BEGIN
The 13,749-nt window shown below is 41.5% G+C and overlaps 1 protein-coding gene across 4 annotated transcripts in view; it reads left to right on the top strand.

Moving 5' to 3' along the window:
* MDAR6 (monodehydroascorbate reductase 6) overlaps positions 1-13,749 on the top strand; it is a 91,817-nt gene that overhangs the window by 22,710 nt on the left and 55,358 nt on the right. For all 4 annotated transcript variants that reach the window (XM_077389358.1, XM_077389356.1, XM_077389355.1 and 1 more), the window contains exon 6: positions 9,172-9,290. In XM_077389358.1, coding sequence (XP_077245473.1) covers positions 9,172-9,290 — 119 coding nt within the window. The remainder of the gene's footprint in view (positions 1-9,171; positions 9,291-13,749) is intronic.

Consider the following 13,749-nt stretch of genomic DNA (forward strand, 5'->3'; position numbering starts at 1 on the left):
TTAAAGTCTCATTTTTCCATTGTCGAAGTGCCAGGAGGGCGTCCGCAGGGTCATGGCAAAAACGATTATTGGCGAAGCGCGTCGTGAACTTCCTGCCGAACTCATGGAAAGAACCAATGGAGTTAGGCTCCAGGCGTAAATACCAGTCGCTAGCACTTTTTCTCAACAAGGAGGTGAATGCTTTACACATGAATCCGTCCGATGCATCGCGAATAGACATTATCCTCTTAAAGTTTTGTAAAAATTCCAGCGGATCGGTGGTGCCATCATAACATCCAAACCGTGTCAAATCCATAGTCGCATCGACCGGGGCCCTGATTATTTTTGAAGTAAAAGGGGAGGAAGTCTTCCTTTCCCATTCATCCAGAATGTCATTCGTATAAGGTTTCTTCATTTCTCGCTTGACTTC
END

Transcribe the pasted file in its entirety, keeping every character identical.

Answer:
The 13,749-nt window shown below is 41.5% G+C and overlaps 1 protein-coding gene across 4 annotated transcripts in view; it reads left to right on the top strand.

Moving 5' to 3' along the window:
* MDAR6 (monodehydroascorbate reductase 6) overlaps positions 1-13,749 on the top strand; it is a 91,817-nt gene that overhangs the window by 22,710 nt on the left and 55,358 nt on the right. For all 4 annotated transcript variants that reach the window (XM_077389358.1, XM_077389356.1, XM_077389355.1 and 1 more), the window contains exon 6: positions 9,172-9,290. In XM_077389358.1, coding sequence (XP_077245473.1) covers positions 9,172-9,290 — 119 coding nt within the window. The remainder of the gene's footprint in view (positions 1-9,171; positions 9,291-13,749) is intronic.

Consider the following 13,749-nt stretch of genomic DNA (forward strand, 5'->3'; position numbering starts at 1 on the left):
TTAAAGTCTCATTTTTCCATTGTCGAAGTGCCAGGAGGGCGTCCGCAGGGTCATGGCAAAAACGATTATTGGCGAAGCGCGTCGTGAACTTCCTGCCGAACTCATGGAAAGAACCAATGGAGTTAGGCTCCAGGCGTAAATACCAGTCGCTAGCACTTTTTCTCAACAAGGAGGTGAATGCTTTACACATGAATCCGTCCGATGCATCGCGAATAGACATTATCCTCTTAAAGTTTTGTAAAAATTCCAGCGGATCGGTGGTGCCATCATAACATCCAAACCGTGTCAAATCCATAGTCGCATCGACCGGGGCCCTGATTATTTTTGAAGTAAAAGGGGAGGAAGTCTTCCTTTCCCATTCATCCAGAATGTCATTCGTATAAGGTTTCTTCATTTCTCGCTTGACTTC